The families of more than 140 Black people killed by US police—including relatives of Breonna Taylor, George Floyd, Daunte Wright, and Michael Brown—urged the United Nations in a letter on Monday to push forward with its plans to investigate systemic racism and policing in the US and beyond.
"The epidemic of police violence has been directly and disproportionately targeted at people of color,” the letter to UN High Commissioner for Human Rights Michelle Bachelet reads, which was also signed by numerous civil rights and activist groups. “Indigenous People and people of African descent experience the highest rates of fatal police shootings, followed by Latinx people. ”
“We believe that a robust international accountability mechanism would further support and complement, not undermine, efforts to dismantle systemic racism in the United States, especially in the context of police violence against people of African descent,” the letter continues.
Last summer, many of these families pushed the UN to investigate the US specifically for the huge amounts of police violence it directs towards people of colour. In response, the international body announced a resolution urging the “promotion and protection of the human rights and fundamental freedoms of Africans and of people of African descent against excessive use of force and other human rights violations by law enforcement officers,” as well as an investigation into systemic racism against Africans and their descendants around the world.
Monday’s letter says this decision was a “watered-down resolution due to enormous diplomatic pressure from the United States,” but nonetheless thanked the body for being “the world’s collective human rights conscience.”
The new letter also urged the UN Human Rights Council to make specific recommendations to relevant countries after its investigation, including those that take into account reparations for slavery and colonialism, which the letter described as “grave violations of international law.”
Last year, the families also called on the UN to conduct public hearings and community outreach, as well as examine the history of “racist policing” in the US and the “entrenched impunity” that allows police to kill Black people without facing any consequences.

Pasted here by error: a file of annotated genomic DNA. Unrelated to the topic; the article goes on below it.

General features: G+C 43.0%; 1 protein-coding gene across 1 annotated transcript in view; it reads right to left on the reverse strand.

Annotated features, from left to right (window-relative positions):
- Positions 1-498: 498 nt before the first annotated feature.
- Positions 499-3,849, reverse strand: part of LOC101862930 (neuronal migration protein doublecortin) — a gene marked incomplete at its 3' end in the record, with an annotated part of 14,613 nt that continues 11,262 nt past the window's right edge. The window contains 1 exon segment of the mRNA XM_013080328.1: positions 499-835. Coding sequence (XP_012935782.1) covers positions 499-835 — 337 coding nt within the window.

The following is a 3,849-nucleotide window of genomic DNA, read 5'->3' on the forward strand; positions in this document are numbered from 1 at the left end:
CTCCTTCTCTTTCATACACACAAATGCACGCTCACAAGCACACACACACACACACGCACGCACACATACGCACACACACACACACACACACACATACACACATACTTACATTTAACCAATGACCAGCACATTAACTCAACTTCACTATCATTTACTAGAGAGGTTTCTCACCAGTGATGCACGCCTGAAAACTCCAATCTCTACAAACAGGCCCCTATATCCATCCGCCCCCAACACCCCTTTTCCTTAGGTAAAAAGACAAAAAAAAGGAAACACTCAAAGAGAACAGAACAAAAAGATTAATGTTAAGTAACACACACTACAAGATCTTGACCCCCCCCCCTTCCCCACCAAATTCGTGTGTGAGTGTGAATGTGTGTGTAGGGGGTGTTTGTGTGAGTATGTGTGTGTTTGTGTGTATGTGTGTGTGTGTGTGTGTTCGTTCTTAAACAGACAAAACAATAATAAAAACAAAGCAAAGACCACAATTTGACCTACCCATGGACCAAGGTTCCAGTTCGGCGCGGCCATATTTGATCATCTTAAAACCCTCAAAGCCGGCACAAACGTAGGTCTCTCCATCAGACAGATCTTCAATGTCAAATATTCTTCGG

In 2019, Black and indigenous people were three times more likely than white people to be shot by police, and officers were one of the leading causes of death for young men of colour.
Between 2013 and 2020, according to Monday’s letter, more than 98 per cent of the time, police who killed people faced no charges.
“Police violence is not a uniquely American problem, but the impunity and disproportionate killing of Black, Brown and Indigenous people at the hands of law enforcement are,” Jamil Dakwar, director of the ACLU’s human rights programme, told The Guardian. “It requires the entire international community to act.”
The renewed calls for UN accountability are part of a growing international movement to hold the US, which often criticizes other countries for human rights violations, responsible for its own abuses at home.
Last month, a group of top human rights lawyers in 11 countries accused the US policing system of committing crimes against humanity against Black people, including “severe deprivation of physical liberty, torture, persecution and other inhuman acts,” which could merit investigation and eventual prosecution before the International Criminal Court.
The Trump administration withdrew the US from the UN Human Rights Council in 2018, citing a perceived anti-Israel bias, and the Biden administration rejoined the body.
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